Thursday, July 7, 2016

Go Play Outside! The Value of Natural Play in the Natural World

"Every child should have mud pies, grasshoppers, water-bugs, tadpoles, frogs and mud-turtles, elderberries, wild strawberries, acorns, chestnuts, trees to climb, brooks to wade in, water-lilies, woodchucks, bats, bees, butterflies, various animals to pet, hay fields, pine-cones, rocks to roll, sand, snakes, huckleberries, and hornets, and any child who has been deprived of these has been deprived of the best part of his education." 
Luther Burbank, American botanist and pioneer in agricultural science.

For 16 years, I've taught young children, 5-8 years old.  For the last 6 years, I've taught 2nd grade students in a windowless classroom.  As a nature lover, it's been challenging for me not to be able to see the sky, the sun, the rain, or any part of the natural world from 8:00 to 4:00 pm.  It's also been a challenge for my students, who often will ask "Is recess outdoors or indoors?" to which I reply, "I don't know.  I've been in here with you all morning." In an effort to bring the outdoors into my classroom, I've placed silk plants on windowless ledges, hung posters of forests and rainbows, and kept a fan running to circulate the air.  Still, it is a windowless cell of a room, and one that I can't wait to escape from when the bell rings at 4:07. Many schools in inner city areas such as Detroit have cancelled outdoor recess due to safety concerns, giving students no time to interact with the natural world.   Students "enjoy" recess in their classrooms or walk the hallways to get some exercise.  Even suburban schools have proposed reducing the amount of time students spend outdoors in order to include more classroom instructional time.

Many of my students leave school to go home to apartments without much access to green spaces.  Many more attend tutoring sessions, sporting events, or extracurricular lessons which leave little time to be outdoors, interacting with nature.  When school was cancelled due to a snow day this winter,  I asked my students to write a paragraph about how they spent their day off.  I was surprised and saddened by the lack of time spent making a snowman, sledding, or battling friends in a snowball fight, and by the amount of time spent playing video games or watching movies.   For the rest of the week, the assigned homework included "Go play outside" in addition to "Study spelling words".

Recent research indicates the amount of time that children spend outdoors engaging in free play has plummeted along with the rise in obesity, stress,  anxiety, and behavior problems. Pediatrics Journal has found that 70% of American children aren't getting enough Vitamin D because they're not outside long enough to benefit from sun exposure. Besides Vitamin D,  outdoor play can provide children with many benefits including:
  • Reduced anxiety
  • Enhanced creativity
  • Development of problem solving and leadership skills
How do parents encourage outdoor play?

Like proper nutrition and bedtime reading, outdoor play is an essential component of child development.  Thinking back to my own childhood, I remember making mud pies with sand for streusel topping, acorn cups for animal friends or fairy tea parties, and capturing turtles and tadpoles.  Catching fireflies, grasshoppers, and garter snakes,  picking berries, searching for bugs, making a blanket fort, constructing a campground for dolls, and weaving dandelion stems into bracelets were how my friends and I spent summer days.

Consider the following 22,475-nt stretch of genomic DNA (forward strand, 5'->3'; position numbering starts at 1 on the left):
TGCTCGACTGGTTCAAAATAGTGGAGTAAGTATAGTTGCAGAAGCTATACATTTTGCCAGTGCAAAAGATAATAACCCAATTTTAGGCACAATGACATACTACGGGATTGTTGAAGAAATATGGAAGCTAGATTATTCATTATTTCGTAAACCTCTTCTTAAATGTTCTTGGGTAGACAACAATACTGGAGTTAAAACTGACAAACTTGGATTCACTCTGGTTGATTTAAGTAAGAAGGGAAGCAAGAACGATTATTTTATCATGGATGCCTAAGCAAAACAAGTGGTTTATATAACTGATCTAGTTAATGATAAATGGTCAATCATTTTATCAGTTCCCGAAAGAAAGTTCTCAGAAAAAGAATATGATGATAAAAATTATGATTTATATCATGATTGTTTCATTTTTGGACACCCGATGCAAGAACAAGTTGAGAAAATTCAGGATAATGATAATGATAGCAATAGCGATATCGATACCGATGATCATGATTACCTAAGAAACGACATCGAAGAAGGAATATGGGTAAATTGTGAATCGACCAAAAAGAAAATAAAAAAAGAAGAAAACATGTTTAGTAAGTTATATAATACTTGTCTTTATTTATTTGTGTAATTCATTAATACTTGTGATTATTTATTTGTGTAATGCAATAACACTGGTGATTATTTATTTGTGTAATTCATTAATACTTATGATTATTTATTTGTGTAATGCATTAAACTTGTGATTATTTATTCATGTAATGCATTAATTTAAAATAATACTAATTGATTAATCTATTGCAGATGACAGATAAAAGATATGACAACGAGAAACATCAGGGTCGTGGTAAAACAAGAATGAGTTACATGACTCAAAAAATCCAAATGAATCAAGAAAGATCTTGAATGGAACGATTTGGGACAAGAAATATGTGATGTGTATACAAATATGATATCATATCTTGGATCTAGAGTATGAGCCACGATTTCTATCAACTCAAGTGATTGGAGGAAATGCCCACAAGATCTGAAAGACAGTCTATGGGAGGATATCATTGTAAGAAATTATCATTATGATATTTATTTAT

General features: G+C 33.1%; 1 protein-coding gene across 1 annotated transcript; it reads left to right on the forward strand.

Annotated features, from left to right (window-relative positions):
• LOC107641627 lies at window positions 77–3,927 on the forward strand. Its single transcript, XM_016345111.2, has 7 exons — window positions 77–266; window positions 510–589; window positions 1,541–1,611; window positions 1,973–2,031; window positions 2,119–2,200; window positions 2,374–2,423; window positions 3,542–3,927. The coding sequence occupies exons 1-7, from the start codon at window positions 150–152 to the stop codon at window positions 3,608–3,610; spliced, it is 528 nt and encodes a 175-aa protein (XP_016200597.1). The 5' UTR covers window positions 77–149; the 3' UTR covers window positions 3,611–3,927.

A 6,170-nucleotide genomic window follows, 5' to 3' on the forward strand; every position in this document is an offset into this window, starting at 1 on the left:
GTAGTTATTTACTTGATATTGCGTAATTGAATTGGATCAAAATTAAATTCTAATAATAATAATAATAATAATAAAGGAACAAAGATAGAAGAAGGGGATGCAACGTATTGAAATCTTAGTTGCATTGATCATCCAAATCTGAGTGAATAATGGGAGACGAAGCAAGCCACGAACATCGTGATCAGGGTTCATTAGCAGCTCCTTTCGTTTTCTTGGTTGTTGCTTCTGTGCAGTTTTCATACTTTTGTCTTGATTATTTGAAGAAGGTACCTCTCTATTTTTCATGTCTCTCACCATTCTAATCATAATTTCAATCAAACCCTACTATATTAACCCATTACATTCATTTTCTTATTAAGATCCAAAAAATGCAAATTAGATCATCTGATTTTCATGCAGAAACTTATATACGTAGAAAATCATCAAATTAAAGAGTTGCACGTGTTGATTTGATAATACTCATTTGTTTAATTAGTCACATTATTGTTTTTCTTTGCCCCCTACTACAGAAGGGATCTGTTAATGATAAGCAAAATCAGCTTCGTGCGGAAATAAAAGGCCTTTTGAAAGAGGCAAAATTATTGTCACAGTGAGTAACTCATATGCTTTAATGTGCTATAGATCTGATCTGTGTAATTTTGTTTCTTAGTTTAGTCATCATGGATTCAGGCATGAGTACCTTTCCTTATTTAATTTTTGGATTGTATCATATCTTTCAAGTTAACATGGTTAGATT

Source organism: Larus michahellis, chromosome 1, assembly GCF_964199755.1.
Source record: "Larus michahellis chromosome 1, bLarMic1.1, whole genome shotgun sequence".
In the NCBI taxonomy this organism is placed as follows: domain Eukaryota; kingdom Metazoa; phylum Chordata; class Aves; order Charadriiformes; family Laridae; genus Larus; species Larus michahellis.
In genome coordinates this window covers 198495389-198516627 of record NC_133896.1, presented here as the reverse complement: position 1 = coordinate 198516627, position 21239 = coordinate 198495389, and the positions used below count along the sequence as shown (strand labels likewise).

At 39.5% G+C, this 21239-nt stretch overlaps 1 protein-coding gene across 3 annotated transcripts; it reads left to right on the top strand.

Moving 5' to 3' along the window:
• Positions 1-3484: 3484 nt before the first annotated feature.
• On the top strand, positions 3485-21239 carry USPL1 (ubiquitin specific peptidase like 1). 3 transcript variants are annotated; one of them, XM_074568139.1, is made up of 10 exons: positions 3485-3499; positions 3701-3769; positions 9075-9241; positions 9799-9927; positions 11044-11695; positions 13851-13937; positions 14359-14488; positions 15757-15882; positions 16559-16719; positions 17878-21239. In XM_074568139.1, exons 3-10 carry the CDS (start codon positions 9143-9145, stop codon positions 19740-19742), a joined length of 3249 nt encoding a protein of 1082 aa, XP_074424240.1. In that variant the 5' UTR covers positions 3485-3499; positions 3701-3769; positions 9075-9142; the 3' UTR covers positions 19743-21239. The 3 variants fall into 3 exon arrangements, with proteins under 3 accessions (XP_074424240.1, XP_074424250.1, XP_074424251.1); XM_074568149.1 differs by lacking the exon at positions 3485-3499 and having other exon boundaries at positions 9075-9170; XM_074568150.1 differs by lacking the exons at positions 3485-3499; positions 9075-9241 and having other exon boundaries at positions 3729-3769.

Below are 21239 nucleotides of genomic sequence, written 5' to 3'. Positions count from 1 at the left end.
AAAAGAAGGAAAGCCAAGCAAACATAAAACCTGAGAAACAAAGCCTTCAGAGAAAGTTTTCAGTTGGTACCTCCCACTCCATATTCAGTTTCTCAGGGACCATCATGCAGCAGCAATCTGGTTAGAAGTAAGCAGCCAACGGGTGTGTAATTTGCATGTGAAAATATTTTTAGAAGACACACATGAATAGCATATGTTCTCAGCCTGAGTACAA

My son loved to make racetracks in the sand for his cars, and play Jurassic Park with dinosaurs and action figures.  I'll never forget when he smeared himself from head to toe with mud to stop mosquitoes from biting, an idea he picked up from an animal show on TV.

My daughter and her friend collected specimens like seeds, leaves, and rocks to present a traveling natural earth museum to indulgent neighbors.  At the lake, she would catch turtles and dig pools for them, including sandy tunnels and switchbacks to lead them back to the water. 

These activities have one thing in common,  very little adult direction.  Childhood is the most creative time of a person's life, and imagination is a powerful force.  As a parent, follow the lead of your child, only offering to help if asked. Your role is facilitator, not director.  If your child needs a little help getting started, go outside and just talk about what he observes. Sit on the porch and watch the leaves blow in the wind or ants crawl across the cement.  Ask questions about what you see to get your child to share her thoughts.  Get in touch with your inner child and try to whistle on an acorn cap or blade of grass, skip rocks, or catch fireflies.

If you help your children enjoy the outdoors, they will not be at a loss for something to do.  The natural world is calling. Go outside and play!


  1. A welcome and much-needed reminder in a time when we seem to think children require scheduled and organized activities rather than freedom to explore, discover, and play outdoors. Thanks for writing this.

    1. Thank you for your comment! I truly believe that we need to give the wonder, imagination, and creativity of childhood back to children.